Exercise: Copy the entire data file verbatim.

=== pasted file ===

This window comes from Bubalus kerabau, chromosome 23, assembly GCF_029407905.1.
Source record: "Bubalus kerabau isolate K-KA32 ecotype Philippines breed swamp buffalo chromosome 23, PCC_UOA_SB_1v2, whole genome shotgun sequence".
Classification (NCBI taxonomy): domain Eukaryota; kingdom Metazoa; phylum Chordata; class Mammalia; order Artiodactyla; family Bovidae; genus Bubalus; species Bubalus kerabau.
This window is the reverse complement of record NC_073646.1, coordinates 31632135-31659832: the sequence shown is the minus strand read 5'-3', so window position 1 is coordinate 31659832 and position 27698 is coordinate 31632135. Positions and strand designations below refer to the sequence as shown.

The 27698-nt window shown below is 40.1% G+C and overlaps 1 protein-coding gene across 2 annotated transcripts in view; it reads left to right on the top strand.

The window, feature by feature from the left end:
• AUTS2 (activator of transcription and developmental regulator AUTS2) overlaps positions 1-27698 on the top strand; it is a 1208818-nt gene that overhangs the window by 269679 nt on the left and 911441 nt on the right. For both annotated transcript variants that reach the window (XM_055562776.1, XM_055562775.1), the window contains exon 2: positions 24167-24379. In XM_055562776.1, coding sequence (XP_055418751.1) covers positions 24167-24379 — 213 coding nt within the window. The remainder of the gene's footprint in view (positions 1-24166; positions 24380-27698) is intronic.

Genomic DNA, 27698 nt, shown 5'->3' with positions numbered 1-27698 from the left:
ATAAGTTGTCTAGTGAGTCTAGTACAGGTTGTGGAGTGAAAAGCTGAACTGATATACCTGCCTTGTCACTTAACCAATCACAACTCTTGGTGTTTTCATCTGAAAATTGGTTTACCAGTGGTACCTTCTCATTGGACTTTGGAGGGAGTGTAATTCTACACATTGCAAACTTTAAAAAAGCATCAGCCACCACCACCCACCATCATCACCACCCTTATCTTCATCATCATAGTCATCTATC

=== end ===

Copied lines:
This window comes from Bubalus kerabau, chromosome 23, assembly GCF_029407905.1.
Source record: "Bubalus kerabau isolate K-KA32 ecotype Philippines breed swamp buffalo chromosome 23, PCC_UOA_SB_1v2, whole genome shotgun sequence".
Classification (NCBI taxonomy): domain Eukaryota; kingdom Metazoa; phylum Chordata; class Mammalia; order Artiodactyla; family Bovidae; genus Bubalus; species Bubalus kerabau.
This window is the reverse complement of record NC_073646.1, coordinates 31632135-31659832: the sequence shown is the minus strand read 5'-3', so window position 1 is coordinate 31659832 and position 27698 is coordinate 31632135. Positions and strand designations below refer to the sequence as shown.

The 27698-nt window shown below is 40.1% G+C and overlaps 1 protein-coding gene across 2 annotated transcripts in view; it reads left to right on the top strand.

The window, feature by feature from the left end:
• AUTS2 (activator of transcription and developmental regulator AUTS2) overlaps positions 1-27698 on the top strand; it is a 1208818-nt gene that overhangs the window by 269679 nt on the left and 911441 nt on the right. For both annotated transcript variants that reach the window (XM_055562776.1, XM_055562775.1), the window contains exon 2: positions 24167-24379. In XM_055562776.1, coding sequence (XP_055418751.1) covers positions 24167-24379 — 213 coding nt within the window. The remainder of the gene's footprint in view (positions 1-24166; positions 24380-27698) is intronic.

Genomic DNA, 27698 nt, shown 5'->3' with positions numbered 1-27698 from the left:
ATAAGTTGTCTAGTGAGTCTAGTACAGGTTGTGGAGTGAAAAGCTGAACTGATATACCTGCCTTGTCACTTAACCAATCACAACTCTTGGTGTTTTCATCTGAAAATTGGTTTACCAGTGGTACCTTCTCATTGGACTTTGGAGGGAGTGTAATTCTACACATTGCAAACTTTAAAAAAGCATCAGCCACCACCACCCACCATCATCACCACCCTTATCTTCATCATCATAGTCATCTATC